“When I use a word,” Humpty Dumpty said, in rather a scornful tone, “it means just what I choose it to mean — neither more nor less.” “The question is,” said Alice, “whether you can make words mean so many different things.” “The question is,” said Humpty Dumpty, “which is to be master — that’s all.”

Speaking of egg: a ‘good egg’ is a good thing. Not in the slightest racist. It was first recorded in 1871. It’s in Middlemarch by George Eliot. (For conspiracy theorists that’s the same year as Carroll’s Through the Looking Glass…) And a ‘good egg’ has been a commendable person since 1907. ‘Egg and spoon’ doesn’t turn up as casually racist rhyming slang until 1990. And then a good few years more pass until somec*nt f*ckwhere decided that a ‘good egg’ was no longer a good thing.

It can’t be easy for the police. All those words they know and aren’t allowed to use for fear of censure or complaint. Still…

By 2005 it was no longer politically correct for the police to refer to a gypsy as a ‘Thieving Gypsy Bastard’ (More than mere discrimination, this was a learned reference to a culturally significant comic strip in Viz). Even the abbreviation ‘TGB’ was frowned upon by the authorities, once they caught on. So, keeping things whiter than white, and keen to set a good example, the police moved the linguistic goalposts and swerved any further offence with the denotation ‘Still’, a shortening of the phrase ‘still a thieving gypsy bastard’. Expression or intention?

On a brighter note and bang up to date, it has been good to see the fuzz getting down with the kids on Twitter. Around the same time as the whiter than white story appeared in the Standard a picture of a loaded whiteboard, credited to Lancashire police, was shared on social media by the jokesters at Surrey Police @ReigateBeat.

Screenshot 2018-09-23 15.46.25

It was greeted with gleeful media derision but, to be fair, it underscores the problems going forward that the police have with our evolving language.

By the by, I swear down, English is the GOAT but the Welsh have a way better word for police: Heddlu.

Screenshot 2018-09-23 18.05.39

Its literal translation is ‘peace force’.

Screenshot 2018-09-23 18.07.55

Whiter than white out.



This is a journey into the underword of my tongue. It begins in carnality with a story of gammon. Vegans and puritans may wish to look away when things get particularly meaty.

Screenshot 2018-05-27 20.06.35

gammonnoun smoked or cured ham, on and off the bone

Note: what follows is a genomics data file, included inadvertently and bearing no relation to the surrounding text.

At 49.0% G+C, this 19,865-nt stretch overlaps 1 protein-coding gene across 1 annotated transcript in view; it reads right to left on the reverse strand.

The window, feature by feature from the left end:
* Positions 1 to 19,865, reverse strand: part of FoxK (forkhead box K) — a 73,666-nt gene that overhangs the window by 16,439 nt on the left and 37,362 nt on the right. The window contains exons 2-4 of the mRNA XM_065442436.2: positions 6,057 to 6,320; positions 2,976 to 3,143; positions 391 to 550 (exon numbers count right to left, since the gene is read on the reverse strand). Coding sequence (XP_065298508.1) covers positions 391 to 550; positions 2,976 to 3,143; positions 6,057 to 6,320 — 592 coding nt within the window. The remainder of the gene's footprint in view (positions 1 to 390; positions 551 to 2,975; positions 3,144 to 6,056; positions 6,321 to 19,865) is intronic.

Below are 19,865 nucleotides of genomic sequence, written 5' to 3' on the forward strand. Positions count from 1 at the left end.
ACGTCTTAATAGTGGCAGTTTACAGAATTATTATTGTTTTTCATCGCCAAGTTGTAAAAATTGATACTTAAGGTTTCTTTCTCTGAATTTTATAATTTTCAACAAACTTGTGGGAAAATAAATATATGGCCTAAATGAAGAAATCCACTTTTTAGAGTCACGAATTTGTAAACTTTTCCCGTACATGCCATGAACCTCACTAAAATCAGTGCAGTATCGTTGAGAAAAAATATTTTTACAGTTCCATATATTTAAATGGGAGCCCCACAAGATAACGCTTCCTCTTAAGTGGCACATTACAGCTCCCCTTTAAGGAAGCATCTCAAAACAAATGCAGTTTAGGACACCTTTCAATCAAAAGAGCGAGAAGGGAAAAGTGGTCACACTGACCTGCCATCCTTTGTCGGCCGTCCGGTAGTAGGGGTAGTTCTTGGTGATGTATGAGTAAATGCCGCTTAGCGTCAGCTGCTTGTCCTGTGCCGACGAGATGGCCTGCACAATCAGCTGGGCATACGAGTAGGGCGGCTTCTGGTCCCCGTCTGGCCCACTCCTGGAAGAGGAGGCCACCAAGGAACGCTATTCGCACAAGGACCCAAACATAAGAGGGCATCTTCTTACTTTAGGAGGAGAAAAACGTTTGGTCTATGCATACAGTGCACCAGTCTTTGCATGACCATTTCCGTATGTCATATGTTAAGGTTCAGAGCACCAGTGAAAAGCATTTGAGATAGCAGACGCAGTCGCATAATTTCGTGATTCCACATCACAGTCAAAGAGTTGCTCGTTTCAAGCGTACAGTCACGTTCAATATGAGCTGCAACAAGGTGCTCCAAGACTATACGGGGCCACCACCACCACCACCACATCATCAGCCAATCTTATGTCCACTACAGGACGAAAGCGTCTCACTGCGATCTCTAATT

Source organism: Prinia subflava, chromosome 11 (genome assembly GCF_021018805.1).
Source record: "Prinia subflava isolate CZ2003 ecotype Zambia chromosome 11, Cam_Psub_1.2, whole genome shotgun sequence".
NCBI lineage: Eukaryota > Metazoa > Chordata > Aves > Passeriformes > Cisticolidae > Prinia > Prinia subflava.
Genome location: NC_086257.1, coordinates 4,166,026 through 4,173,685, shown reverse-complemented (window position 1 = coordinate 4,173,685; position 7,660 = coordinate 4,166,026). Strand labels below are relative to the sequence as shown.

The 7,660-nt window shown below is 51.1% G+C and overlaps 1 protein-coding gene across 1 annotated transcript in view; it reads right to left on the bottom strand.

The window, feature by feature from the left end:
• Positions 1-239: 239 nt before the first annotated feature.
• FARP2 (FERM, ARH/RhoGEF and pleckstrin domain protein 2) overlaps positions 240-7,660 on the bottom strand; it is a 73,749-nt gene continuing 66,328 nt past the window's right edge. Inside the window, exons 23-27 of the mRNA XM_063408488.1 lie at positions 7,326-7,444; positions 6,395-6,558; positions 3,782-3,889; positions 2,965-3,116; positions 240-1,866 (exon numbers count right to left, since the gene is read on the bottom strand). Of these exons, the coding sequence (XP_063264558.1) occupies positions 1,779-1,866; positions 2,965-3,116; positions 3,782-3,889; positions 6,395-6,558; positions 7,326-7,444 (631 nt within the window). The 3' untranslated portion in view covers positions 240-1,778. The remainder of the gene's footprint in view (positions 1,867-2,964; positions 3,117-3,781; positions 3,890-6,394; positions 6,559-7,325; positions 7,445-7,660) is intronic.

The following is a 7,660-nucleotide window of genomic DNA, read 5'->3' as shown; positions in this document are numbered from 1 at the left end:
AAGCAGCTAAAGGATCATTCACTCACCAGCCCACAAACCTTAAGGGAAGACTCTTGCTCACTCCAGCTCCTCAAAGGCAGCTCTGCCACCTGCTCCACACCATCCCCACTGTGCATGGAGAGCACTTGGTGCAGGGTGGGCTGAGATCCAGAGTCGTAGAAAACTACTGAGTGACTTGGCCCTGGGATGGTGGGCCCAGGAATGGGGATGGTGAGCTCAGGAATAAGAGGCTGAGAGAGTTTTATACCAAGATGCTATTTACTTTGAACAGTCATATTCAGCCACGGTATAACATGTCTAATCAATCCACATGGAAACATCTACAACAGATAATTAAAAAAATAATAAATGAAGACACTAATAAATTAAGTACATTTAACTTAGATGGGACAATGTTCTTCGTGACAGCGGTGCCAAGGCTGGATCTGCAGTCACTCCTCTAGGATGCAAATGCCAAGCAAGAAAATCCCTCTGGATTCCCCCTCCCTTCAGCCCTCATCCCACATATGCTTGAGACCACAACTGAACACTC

From gambon, Old Northern French for the haunch of a pig.

Screenshot 2018-05-28 11.12.49

For further porcine detail consult a butcher source.

gammon nickname a socio-political category of pink-faced, right-wing white men of ripened maturity.

A recently coined, informal term laden with disdain. Derived by visual association with a specific characteristic of the type described: a gammon so-called will fulminate at political correctness ‘gone mad’, liberal leftiness and any criticism of a much belovéd Brexit. A stereotypical gammon will emphasise such determined commitment to the gammon worldview that he (probably always ‘he’) will suffuse his skintones with shades akin to cured ham, growing evermore puce about raddled jowl and bloody cheek as flustering disbelief tickles outraged fancy, and getting red and redder in the face whilst muttering “you lost, get over it!”. This livid combination of blustering right-wing opinion and fleshly flushing hues provide inspirational origin for a generic nickname.

Also, for these are contentious times, a disparaging hint of pig may be intended by the user.

That having been said, a well-rounded vocabulary may enjoy gammon in more ways than one or two. And not just by the culinary grace notes of a pineapple ring and glacé cherries.

gammonnoun in the game of backgammon, a particular type of victory that is worthy of a double score; also, as a verb, to achieve victory with a gammon

Probably from gamen, Old English for amusement. Comes into play in the middle of the 18th Century.

gammonnoun nonsense; also, as a verb, to hoax or con someone

Of uncertain parentage, lurking in the shadows of early 18th Century criminals’ slang.

… but, I gammon you not, chaps, it’s the epithet du jour that has inspired this blog.